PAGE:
A CLO is a type of securitization backed by loans made to corporate borrowers. Balance sheet CLOs are typically sponsored by large institutions, securitizing loans originated by such institutions. In contrast, in an open market CLO, a collateral manager directs the purchase of loans through a special purpose vehicle in the open market, which loans meet certain investment guidelines. After loans are selected for the CLO, the collateral manager operates and manages the loan portfolio.
In 2011, the Securities and Exchange Commission and the Board of Governors of the Federal Reserve System, along with other relevant agencies, issued a joint notice of proposed rule-making and solicited comments on the Dodd-Frank Act’s credit risk retention provisions. Under the proposed rules, a “securitizer” — defined as including a person who organizes and initiates an asset-backed securities transaction by selling or transferring assets, either directly or indirectly, including through an affiliate, to the issuer — would be required to retain at least 5% of the credit risk of the securitized assets. The proposed rules generated thousands of comments. Open market CLO participants expressed concern with the application of the Credit Risk Retention Rule to a CLO manager who is unaffiliated with the origination of the loans and purchases loans on the open market. Notwithstanding a raft of opposition, in adopting the final Credit Risk Retention Rule, the agencies reaffirmed their determination that the term “securitizer” covers CLO managers.
In 2016, the Loan Syndications and Trading Association (LSTA), representing members participating in the syndicated corporate loan market, brought an action against the SEC and the Fed challenging the applicability of the Credit Risk Retention Rule to open market CLOs.
The District Court granted summary judgment to the defendant agencies. The agencies successfully argued that “the agencies did not act arbitrarily, capriciously, or otherwise unlawfully in declining to provide an exemption or adjustment to the credit risk retention rules for open market CLOs.” See Loan Syndications & Trading Ass’n v. SEC, 223 F. Supp. 3d 37 (D.D.C. 2016). The Court of Appeals, ruling de novo, reversed.
The Court’s Analysis
On appeal, the LSTA renewed its argument that, given the nature of the transactions performed by open market CLO managers, the extension of the Credit Risk Retention Rule to open market CLOs lacked a statutory basis.
The Credit Risk Retention Rule requires a “securitizer” to retain an economic interest. The question is whether managers of open market CLOs are “securitizers,” as defined in the statute.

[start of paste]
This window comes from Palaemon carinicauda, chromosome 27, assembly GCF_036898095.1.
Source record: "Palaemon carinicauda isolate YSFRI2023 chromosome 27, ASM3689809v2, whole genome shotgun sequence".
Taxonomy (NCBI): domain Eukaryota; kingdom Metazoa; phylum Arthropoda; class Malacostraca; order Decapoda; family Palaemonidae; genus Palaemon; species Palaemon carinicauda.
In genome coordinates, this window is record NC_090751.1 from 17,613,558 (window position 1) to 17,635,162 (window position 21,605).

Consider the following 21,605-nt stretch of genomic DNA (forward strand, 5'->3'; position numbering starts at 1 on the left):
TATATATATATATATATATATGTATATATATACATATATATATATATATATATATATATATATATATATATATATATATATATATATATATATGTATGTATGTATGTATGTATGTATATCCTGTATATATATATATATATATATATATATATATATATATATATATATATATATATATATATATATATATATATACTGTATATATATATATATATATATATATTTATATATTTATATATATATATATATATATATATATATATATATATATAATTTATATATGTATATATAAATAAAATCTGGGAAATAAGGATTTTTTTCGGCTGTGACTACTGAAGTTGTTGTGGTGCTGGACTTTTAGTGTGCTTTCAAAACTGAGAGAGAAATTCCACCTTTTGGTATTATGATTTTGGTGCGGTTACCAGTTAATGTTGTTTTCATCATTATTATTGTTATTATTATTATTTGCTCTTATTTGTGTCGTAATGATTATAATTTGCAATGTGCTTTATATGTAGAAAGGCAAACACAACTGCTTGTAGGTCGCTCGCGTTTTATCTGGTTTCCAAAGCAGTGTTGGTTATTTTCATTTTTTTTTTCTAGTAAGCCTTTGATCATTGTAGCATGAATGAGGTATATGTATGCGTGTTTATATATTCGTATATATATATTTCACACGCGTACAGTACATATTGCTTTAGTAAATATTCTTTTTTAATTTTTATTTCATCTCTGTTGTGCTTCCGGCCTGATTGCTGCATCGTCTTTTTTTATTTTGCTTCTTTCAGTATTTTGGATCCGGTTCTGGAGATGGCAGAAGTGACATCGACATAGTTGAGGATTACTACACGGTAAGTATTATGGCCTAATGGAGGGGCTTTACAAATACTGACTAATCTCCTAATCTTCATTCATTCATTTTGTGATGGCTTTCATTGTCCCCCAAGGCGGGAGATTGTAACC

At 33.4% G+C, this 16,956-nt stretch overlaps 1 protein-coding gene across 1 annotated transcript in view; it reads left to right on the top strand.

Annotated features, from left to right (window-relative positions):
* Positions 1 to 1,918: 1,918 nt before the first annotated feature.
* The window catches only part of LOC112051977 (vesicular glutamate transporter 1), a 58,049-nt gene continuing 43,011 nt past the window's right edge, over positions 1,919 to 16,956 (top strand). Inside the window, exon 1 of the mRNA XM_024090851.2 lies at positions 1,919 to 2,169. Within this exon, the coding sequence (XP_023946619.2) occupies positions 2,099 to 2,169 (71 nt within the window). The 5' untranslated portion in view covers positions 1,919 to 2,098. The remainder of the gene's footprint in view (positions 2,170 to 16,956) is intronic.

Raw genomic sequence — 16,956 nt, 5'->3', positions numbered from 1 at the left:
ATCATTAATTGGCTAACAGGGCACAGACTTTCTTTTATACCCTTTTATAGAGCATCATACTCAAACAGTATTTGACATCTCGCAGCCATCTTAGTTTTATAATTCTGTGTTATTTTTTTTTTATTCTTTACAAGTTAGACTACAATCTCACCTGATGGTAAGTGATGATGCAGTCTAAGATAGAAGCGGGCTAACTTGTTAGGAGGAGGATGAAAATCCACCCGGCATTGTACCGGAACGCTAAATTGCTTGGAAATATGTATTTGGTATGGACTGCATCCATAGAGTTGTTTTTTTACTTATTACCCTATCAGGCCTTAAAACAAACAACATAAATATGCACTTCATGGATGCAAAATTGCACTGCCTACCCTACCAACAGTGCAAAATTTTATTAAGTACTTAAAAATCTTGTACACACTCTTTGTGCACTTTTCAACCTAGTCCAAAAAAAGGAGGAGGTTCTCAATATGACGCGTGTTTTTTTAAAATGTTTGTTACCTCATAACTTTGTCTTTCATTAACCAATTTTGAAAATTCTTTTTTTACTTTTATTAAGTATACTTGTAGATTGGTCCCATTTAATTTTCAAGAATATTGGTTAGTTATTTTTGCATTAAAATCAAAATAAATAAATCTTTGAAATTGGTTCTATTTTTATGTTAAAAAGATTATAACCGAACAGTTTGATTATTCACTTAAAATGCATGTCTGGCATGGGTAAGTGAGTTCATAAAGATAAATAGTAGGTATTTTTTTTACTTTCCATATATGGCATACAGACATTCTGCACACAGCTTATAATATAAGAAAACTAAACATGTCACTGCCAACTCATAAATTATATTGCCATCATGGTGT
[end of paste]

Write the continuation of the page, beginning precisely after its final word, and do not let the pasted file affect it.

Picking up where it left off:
Section 941 of the Dodd Frank Act directs the agencies to issue regulations —
to require any securitizer to retain an economic interest in a portion of the credit risk for any asset that the securitizer, through the issuance of an asset-backed security, transfers, sells, or conveys to a third party.
The statutory definition of “securitizer” reads in relevant part as follows:
(A) an issuer of an asset-backed security; or (B) a person who organizes and initiates an asset-backed securities transaction by selling or transferring assets, either directly or indirectly, including through an affiliate, to the issuer.”
The two key words on which the D.C. Circuit focused in analyzing whether the Credit Risk Retention Rule can be reasonably read to encompass open market CLO managers were “transfer” and “retain.” The court observed that “[t]he two subsections quoted above have the effect of authorizing requirements that an entity which transfers assets to an issuer retain a portion of the credit risk from the underlying assets that it transfers.” To be a “securitizer” for purposes of the Credit Risk Retention Rule, “a party must actually be a transferor, relinquishing ownership or control of assets to an issuer,” such that it can retain a portion of what it transfers.
Open market CLO managers neither own nor control assets that are transferred to a CLO issuer, and thus there are no assets for them to transfer or to retain. As such, the appellate court concluded that open market CLO managers are not “securitizers” for purposes of the statute, and are therefore not subject to the risk retention requirements set forth in the Credit Risk Retention Rule.
It is now the law that open market CLO managers do not have to comply with the Credit Risk Retention Rule. Many CLO managers have invested a lot of time and money in creative structures to ensure compliance with the Credit Risk Retention Rule and to enable securitizers to leverage their retained piece of the CLO structure. It remains to be seen whether managers will abandon the new structures or whether they will use them as a selling point to distinguish themselves in the market. Deals may continue to be structured as risk retention compliant, but without the formal disclosure requirements and filings.
Also, smaller market participants that did not have the resources to comply with the Credit Risk Retention Rule, and therefore exited the business, may now re-enter the market, and new participants may enter as well.
Only time will tell how different managers, investors and the market react to the D.C. Circuit’s interpretation of Section 941, and the exclusion of open market CLOs from the Credit Risk Retention Rule.